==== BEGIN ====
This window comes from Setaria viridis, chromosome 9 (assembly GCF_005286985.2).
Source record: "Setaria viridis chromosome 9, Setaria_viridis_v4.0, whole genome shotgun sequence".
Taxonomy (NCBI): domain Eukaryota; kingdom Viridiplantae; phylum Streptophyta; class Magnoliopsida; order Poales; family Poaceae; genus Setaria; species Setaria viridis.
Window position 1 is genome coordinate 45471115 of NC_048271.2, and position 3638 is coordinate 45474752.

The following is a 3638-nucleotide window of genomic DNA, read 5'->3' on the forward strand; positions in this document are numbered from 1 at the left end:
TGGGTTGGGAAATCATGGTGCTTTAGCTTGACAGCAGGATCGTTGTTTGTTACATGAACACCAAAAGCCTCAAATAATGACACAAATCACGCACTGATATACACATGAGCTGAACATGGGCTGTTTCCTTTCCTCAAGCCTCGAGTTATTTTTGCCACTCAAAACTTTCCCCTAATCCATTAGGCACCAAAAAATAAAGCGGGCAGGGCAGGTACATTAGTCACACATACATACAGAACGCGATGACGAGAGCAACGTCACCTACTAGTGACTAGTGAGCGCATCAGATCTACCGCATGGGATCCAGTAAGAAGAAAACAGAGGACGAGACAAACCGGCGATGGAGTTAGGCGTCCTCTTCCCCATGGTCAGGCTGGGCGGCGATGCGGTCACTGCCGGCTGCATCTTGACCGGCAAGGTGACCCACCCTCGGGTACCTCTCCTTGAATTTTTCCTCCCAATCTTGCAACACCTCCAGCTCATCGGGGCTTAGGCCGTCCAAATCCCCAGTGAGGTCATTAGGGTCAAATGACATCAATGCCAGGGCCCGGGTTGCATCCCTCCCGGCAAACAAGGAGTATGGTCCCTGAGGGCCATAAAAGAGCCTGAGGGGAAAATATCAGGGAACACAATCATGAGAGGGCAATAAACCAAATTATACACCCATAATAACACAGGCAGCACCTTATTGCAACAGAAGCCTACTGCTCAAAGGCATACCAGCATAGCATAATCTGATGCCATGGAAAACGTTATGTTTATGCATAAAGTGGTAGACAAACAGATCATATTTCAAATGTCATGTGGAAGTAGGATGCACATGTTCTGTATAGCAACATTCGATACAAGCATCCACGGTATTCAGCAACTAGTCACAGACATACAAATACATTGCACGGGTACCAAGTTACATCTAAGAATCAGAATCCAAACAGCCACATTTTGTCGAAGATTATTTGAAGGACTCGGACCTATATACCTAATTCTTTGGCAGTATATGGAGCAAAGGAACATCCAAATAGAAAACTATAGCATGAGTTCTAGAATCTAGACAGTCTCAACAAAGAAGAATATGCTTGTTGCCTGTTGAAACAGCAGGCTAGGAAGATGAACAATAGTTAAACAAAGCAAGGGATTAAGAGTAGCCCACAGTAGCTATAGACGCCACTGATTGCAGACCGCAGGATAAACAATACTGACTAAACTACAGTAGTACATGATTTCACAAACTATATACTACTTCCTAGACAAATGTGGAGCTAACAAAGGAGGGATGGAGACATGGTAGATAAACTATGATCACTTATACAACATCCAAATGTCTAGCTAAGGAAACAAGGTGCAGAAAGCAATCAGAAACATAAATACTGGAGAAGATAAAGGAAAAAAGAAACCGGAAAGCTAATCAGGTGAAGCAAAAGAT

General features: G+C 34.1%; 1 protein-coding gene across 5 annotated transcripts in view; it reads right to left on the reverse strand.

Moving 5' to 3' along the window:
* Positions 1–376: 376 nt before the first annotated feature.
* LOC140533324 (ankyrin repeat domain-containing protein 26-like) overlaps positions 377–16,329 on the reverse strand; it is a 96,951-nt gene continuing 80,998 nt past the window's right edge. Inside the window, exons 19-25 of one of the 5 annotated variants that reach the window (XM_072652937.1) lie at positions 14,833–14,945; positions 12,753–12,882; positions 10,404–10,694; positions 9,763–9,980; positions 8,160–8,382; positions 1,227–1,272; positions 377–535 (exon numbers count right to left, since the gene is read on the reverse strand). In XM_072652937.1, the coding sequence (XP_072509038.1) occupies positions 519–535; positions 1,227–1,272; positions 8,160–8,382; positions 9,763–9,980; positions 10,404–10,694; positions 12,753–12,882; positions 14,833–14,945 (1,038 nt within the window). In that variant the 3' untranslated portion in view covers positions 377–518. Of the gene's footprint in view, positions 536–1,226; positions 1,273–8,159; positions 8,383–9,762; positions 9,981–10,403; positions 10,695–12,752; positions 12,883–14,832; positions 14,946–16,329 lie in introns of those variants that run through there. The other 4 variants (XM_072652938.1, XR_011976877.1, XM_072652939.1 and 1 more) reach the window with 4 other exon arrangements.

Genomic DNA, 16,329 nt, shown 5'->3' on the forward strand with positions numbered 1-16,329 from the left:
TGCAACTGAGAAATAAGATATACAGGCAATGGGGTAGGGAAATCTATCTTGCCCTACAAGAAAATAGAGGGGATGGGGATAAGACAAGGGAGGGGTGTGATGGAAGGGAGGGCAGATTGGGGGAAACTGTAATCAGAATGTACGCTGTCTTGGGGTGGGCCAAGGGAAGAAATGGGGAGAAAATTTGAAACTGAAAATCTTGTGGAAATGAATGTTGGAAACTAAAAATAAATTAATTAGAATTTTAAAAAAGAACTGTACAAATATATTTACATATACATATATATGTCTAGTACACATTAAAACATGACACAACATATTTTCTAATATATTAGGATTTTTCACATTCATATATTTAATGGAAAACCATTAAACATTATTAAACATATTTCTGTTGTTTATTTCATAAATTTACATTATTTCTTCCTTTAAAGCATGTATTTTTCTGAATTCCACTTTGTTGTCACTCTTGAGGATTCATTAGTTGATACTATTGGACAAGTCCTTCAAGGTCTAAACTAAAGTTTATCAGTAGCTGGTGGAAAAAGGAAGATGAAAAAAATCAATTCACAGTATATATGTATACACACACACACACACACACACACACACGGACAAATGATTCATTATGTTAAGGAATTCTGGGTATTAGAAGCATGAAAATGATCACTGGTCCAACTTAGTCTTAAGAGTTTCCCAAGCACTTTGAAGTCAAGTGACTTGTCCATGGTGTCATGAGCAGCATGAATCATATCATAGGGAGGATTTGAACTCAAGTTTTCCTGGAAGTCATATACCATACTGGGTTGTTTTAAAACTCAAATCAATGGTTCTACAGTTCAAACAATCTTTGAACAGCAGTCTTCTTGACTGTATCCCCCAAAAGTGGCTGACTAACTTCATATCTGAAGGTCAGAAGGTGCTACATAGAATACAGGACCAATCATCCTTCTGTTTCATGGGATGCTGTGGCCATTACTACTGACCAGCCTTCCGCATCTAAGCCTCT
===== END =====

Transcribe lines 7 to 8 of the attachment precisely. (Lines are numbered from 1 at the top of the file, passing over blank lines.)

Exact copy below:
General features: G+C 34.1%; 1 protein-coding gene across 5 annotated transcripts in view; it reads right to left on the reverse strand.

Moving 5' to 3' along the window: